It's no secret that milk, eggs, and canned tuna start flying off shelves the second a snowflake graphic appears during a weather report. But winter weather might influence your shopping behavior in more ways than you think, says Harvard Business School historian Nancy Koehn.

"Certain kinds of dramatic shifts in the weather...have effects on how we buy, including whether we want comfort, whether we want relief, whether we want escape," Koehn said.

That explains why, in times of trying weather, sales of comforting products—candy, alcohol, movie tickets, and the like—skyrocket. During Superstorm Juno, for example, alcohol sales in New York City and Boston rose a staggering 477%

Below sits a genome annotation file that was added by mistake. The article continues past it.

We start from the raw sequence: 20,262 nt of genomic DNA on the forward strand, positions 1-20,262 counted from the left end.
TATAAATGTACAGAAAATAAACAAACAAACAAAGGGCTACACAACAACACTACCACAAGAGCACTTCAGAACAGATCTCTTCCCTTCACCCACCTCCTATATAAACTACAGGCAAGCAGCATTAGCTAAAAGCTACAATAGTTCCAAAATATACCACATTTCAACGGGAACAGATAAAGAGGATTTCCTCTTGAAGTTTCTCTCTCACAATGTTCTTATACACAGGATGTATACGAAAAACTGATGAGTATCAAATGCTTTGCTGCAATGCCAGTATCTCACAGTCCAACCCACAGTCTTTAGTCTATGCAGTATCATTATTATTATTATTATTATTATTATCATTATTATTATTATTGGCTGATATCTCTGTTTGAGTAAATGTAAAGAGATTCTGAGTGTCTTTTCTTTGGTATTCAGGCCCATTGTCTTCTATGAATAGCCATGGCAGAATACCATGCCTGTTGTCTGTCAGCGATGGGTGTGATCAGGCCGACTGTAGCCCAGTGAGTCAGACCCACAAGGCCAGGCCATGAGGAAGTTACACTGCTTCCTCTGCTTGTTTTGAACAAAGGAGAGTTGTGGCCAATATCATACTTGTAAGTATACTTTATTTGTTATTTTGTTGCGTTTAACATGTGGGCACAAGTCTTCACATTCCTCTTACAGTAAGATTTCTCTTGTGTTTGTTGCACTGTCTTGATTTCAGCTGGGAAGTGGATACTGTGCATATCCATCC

But weather also has a dramatic effect on industries you might not expect. Look no further than your own desktop (especially if you're perusing this article while sitting in your cubicle) for one that actually takes a hit during winter storms: online shopping.

"People didn't go to work because so much was cancelled," Koehn explained. "A ton of online shopping is done at your desktop at work. Fewer days, more cancellations, equals less online shopping."

Marketers are taking note, clamoring for weather data like never before. 

"The idea that the weather is another variable we need to factor in is growing in prominence and investment," Koehn said.

To hear more from historian Nancy Koehn, listen to her full interview on Boston Public Radio above.